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Health Sciences

Lynch syndrome

A change in certain genes is associated with Lynch syndrome, which can increase your risk of developing certain cancers.

What is Lynch syndrome?

Lynch syndrome is an inherited condition associated with a change in the MLH1, MSH2, MSH6 or PMS2 genes that can increase your risk for developing certain cancers, including:
  • Colon cancer
  • Ovarian cancer
  • Uterine cancer

Changes in the MLH1, MSH2, MSH6 and PMS2 genes

The MLH1, MSH2, MSH6 and PMS2 genes are "mismatch repair” genes that help cells repair mistakes in your DNA. When one of these genes isn’t working properly, errors can add up in the DNA of cells in different parts of the body, which can increase your risk for certain cancers.

Lynch syndrome and your cancer risk

Colon, uterine and ovarian cancers are the main cancer risks that increase with Lynch syndrome. Other elevated cancer risks include pancreatic, stomach, brain, small bowel, bladder, biliary and urinary tract cancer and skin tumors. 

The risk for these cancers depends on several factors, including which gene is affected and your family history. However, people with changes in the Lynch syndrome genes may never develop cancer. With appropriate screening and management, many of these cancers can be prevented or detected at an early, treatable stage. 

If you have a change in a gene associated with Lynch syndrome, talk with a genetic counselor and your doctor to learn more about your risks. They can help you develop an action plan that’s right for you.

Living with Lynch syndrome

If you've been found to have a genetic change associated with Lynch syndrome, the following proactive steps are key to minimizing your cancer risk:
  • Talking with a genetic counselor and your doctors about how to manage your cancer risks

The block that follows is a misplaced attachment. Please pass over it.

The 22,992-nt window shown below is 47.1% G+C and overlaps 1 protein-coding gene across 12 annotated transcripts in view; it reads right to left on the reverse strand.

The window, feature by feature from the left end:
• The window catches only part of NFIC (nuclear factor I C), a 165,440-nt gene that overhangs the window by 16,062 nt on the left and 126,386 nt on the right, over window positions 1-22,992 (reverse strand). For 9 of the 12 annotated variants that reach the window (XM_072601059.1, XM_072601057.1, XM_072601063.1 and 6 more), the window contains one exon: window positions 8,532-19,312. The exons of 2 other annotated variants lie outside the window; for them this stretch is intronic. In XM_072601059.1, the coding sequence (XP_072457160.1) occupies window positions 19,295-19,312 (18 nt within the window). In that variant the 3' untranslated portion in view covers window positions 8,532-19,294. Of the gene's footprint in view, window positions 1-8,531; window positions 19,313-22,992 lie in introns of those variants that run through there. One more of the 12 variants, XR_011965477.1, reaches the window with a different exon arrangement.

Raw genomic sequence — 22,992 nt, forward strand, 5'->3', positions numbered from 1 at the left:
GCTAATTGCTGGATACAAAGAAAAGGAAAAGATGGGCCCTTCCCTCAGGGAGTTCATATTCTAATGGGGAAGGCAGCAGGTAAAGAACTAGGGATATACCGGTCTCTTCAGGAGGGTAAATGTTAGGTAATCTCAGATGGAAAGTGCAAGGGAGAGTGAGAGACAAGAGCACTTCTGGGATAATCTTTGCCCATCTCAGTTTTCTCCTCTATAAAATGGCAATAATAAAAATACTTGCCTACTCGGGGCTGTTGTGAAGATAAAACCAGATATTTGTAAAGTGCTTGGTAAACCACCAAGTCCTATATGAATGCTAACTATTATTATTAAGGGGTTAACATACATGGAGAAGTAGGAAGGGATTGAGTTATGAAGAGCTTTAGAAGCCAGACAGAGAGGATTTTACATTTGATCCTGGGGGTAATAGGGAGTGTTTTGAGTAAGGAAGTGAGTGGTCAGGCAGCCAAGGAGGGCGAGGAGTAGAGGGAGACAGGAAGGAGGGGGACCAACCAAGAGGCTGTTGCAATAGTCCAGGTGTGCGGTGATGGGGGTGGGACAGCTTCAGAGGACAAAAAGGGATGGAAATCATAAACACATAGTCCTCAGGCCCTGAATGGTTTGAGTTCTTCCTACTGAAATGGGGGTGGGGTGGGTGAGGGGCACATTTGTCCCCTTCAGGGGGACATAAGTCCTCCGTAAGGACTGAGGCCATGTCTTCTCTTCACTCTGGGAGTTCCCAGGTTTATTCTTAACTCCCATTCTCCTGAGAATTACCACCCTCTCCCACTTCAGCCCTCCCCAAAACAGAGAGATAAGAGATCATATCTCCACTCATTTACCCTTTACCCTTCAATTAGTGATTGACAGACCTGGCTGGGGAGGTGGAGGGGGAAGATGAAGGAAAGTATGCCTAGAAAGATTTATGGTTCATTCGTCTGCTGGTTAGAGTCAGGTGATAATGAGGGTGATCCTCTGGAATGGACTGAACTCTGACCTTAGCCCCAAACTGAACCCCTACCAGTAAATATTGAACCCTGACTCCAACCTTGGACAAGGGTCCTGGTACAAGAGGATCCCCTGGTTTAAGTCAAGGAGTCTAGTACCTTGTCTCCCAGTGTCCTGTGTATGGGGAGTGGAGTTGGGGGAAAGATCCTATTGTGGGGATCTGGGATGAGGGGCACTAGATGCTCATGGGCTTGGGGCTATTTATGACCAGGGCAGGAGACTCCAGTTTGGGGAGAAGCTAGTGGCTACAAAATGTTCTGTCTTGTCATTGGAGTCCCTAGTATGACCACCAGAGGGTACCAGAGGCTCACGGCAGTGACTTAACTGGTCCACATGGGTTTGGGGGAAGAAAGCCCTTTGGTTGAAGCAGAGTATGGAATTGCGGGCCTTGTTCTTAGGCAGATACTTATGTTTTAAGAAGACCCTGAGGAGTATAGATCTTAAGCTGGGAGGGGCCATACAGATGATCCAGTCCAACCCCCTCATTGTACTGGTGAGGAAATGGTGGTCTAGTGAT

• Routine cancer screenings, including frequent colonoscopies and upper endoscopies starting in young adulthood
  • Adopting healthy habits, such as maintaining a healthy weight, exercising regularly and minimizing alcohol consumption
  • Considering additional risk-reducing options, such as surgery to remove the uterus and ovaries
Recommendations can also change over time, so connect with your genetic counselor and doctors regularly.

What does Lynch syndrome mean for my family?

If you have a change in MLH1, MSH2, MSH6 or PMS2, we encourage you to share this information with your close blood relatives, as they may have Lynch syndrome, too.

Your close blood relatives (children, full siblings and parents) have a 50 percent chance of having the same genetic change. More distant relatives may also be at risk. At-risk family members can learn if they have the same genetic risk by getting a genetic test. A genetic counselor or provider with genetics expertise can arrange for testing.

Lynch syndrome resources

  • AliveAndKickn: A Lynch syndrome hereditary cancer advocacy organization.
  • Lynch Syndrome International: A patient-centered organization that supports research, advocacy and education about Lynch syndrome.

Find a provider with knowledge about Lynch syndrome

If you have a change in MLH1, MSH2, MSH6 or PMS2, talk with a genetic counselor and your primary care provider. Geisinger also has providers who specialize in helping people with Lynch syndrome develop a screening and management plan. They may also refer you to Geisinger's Inherited Risk Gastrointestinal Clinic. 
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